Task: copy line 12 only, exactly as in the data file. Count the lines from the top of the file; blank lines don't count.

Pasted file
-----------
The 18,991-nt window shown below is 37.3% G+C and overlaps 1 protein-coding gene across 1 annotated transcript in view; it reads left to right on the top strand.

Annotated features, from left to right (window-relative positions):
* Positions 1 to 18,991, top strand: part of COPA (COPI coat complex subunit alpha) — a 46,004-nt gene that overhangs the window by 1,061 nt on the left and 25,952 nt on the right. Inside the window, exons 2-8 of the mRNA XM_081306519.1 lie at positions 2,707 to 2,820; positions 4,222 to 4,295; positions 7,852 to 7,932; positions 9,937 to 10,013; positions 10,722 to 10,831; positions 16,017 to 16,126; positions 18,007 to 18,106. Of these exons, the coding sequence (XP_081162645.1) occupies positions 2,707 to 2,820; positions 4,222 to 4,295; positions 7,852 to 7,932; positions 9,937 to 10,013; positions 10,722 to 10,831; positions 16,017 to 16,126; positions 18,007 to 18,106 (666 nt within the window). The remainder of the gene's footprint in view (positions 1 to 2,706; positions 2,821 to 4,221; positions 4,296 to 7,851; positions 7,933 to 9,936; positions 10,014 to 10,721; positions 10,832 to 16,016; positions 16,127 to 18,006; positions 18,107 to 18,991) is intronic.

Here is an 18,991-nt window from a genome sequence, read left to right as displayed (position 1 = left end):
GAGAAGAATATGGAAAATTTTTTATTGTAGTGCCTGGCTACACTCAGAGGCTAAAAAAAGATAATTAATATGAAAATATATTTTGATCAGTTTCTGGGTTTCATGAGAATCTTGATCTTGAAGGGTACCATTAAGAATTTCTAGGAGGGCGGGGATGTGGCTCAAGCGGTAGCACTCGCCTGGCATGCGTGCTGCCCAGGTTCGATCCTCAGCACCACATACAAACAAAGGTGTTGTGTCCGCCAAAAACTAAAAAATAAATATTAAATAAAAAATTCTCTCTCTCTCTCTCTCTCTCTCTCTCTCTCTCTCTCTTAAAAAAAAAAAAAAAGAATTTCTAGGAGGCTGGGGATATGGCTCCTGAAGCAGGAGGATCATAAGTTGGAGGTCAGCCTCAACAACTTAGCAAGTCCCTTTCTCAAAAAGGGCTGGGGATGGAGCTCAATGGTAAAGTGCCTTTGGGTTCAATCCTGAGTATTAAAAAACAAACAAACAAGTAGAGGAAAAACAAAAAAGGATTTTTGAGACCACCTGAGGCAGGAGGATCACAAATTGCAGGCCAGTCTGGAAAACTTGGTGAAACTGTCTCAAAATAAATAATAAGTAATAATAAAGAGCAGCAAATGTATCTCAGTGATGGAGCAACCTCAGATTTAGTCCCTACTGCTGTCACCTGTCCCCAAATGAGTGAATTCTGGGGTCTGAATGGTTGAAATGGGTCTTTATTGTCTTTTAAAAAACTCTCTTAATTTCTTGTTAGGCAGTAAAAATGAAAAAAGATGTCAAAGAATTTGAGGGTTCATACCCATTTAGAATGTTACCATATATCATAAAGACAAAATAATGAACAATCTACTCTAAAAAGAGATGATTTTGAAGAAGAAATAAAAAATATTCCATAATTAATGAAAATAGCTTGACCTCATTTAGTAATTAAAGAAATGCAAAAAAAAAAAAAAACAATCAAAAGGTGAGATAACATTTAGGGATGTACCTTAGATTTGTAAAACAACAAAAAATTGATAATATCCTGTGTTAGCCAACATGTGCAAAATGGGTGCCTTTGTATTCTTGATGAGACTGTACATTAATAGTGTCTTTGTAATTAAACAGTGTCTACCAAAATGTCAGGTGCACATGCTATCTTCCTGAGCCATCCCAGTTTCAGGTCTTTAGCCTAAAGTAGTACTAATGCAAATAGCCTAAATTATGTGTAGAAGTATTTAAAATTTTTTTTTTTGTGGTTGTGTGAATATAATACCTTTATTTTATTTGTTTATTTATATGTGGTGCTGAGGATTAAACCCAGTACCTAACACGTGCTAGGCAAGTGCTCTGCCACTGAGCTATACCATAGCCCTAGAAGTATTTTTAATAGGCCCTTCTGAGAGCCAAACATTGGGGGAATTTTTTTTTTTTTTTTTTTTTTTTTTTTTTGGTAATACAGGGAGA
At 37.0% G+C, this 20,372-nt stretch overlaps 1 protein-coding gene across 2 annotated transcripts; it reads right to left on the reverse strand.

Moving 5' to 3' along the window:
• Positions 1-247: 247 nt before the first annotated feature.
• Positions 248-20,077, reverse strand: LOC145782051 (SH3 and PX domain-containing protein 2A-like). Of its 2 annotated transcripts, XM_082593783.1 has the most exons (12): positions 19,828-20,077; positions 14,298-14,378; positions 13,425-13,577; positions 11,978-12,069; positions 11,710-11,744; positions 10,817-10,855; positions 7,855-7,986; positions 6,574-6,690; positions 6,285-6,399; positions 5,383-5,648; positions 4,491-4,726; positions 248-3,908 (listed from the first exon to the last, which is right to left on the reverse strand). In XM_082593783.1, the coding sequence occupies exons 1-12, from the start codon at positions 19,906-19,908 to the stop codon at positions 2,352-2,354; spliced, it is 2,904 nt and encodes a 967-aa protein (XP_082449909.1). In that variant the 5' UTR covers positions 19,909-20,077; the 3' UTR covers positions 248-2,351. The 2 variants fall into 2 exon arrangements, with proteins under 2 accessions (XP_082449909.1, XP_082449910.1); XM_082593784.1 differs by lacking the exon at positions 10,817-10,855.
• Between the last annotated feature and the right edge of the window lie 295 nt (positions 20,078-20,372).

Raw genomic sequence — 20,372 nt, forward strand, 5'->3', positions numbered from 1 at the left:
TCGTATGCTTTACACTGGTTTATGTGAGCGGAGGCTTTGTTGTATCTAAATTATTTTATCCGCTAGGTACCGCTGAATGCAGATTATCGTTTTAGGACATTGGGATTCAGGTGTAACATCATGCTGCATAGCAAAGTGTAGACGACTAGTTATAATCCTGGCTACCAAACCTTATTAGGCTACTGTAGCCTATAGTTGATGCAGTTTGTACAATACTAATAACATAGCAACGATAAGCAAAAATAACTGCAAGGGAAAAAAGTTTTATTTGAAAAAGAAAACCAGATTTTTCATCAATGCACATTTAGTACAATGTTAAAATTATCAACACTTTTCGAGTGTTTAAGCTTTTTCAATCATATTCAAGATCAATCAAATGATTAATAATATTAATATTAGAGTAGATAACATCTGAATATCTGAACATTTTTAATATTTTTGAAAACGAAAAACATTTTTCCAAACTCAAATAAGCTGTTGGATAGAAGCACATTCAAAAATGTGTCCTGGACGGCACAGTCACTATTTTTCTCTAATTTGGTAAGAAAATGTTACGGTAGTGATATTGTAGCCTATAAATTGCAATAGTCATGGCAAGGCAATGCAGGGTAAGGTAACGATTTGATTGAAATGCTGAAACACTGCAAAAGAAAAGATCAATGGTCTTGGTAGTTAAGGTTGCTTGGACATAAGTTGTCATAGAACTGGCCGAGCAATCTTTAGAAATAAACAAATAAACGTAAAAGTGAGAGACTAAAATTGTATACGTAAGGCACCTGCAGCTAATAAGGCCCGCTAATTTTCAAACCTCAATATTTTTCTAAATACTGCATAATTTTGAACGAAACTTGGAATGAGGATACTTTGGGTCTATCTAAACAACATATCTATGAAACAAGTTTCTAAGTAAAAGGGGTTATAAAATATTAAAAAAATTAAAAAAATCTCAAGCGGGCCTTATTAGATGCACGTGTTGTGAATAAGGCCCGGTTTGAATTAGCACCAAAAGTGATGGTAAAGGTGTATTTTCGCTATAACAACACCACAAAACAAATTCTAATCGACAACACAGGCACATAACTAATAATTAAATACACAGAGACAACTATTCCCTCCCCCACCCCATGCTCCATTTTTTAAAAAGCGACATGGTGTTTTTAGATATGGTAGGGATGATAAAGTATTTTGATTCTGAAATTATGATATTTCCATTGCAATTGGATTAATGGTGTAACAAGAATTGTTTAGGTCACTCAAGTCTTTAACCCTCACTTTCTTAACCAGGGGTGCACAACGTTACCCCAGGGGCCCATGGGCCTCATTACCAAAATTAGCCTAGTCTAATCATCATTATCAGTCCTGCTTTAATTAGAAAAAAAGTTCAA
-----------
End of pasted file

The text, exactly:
TCGTATGCTTTACACTGGTTTATGTGAGCGGAGGCTTTGTTGTATCTAAATTATTTTATCCGCTAGGTACCGCTGAATGCAGATTATCGTTTTAGGACATTGGGATTCAGGTGTAACATCATGCTGCATAGCAAAGTGTAGACGACTAGTTATAATCCTGGCTACCAAACCTTATTAGGCTACTGTAGCCTATAGTTGATGCAGTTTGTACAATACTAATAACATAGCAACGATAAGCAAAAATAACTGCAAGGGAAAAAAGTTTTATTTGAAAAAGAAAACCAGATTTTTCATCAATGCACATTTAGTACAATGTTAAAATTATCAACACTTTTCGAGTGTTTAAGCTTTTTCAATCATATTCAAGATCAATCAAATGATTAATAATATTAATATTAGAGTAGATAACATCTGAATATCTGAACATTTTTAATATTTTTGAAAACGAAAAACATTTTTCCAAACTCAAATAAGCTGTTGGATAGAAGCACATTCAAAAATGTGTCCTGGACGGCACAGTCACTATTTTTCTCTAATTTGGTAAGAAAATGTTACGGTAGTGATATTGTAGCCTATAAATTGCAATAGTCATGGCAAGGCAATGCAGGGTAAGGTAACGATTTGATTGAAATGCTGAAACACTGCAAAAGAAAAGATCAATGGTCTTGGTAGTTAAGGTTGCTTGGACATAAGTTGTCATAGAACTGGCCGAGCAATCTTTAGAAATAAACAAATAAACGTAAAAGTGAGAGACTAAAATTGTATACGTAAGGCACCTGCAGCTAATAAGGCCCGCTAATTTTCAAACCTCAATATTTTTCTAAATACTGCATAATTTTGAACGAAACTTGGAATGAGGATACTTTGGGTCTATCTAAACAACATATCTATGAAACAAGTTTCTAAGTAAAAGGGGTTATAAAATATTAAAAAAATTAAAAAAATCTCAAGCGGGCCTTATTAGATGCACGTGTTGTGAATAAGGCCCGGTTTGAATTAGCACCAAAAGTGATGGTAAAGGTGTATTTTCGCTATAACAACACCACAAAACAAATTCTAATCGACAACACAGGCACATAACTAATAATTAAATACACAGAGACAACTATTCCCTCCCCCACCCCATGCTCCATTTTTTAAAAAGCGACATGGTGTTTTTAGATATGGTAGGGATGATAAAGTATTTTGATTCTGAAATTATGATATTTCCATTGCAATTGGATTAATGGTGTAACAAGAATTGTTTAGGTCACTCAAGTCTTTAACCCTCACTTTCTTAACCAGGGGTGCACAACGTTACCCCAGGGGCCCATGGGCCTCATTACCAAAATTAGCCTAGTCTAATCATCATTATCAGTCCTGCTTTAATTAGAAAAAAAGTTCAA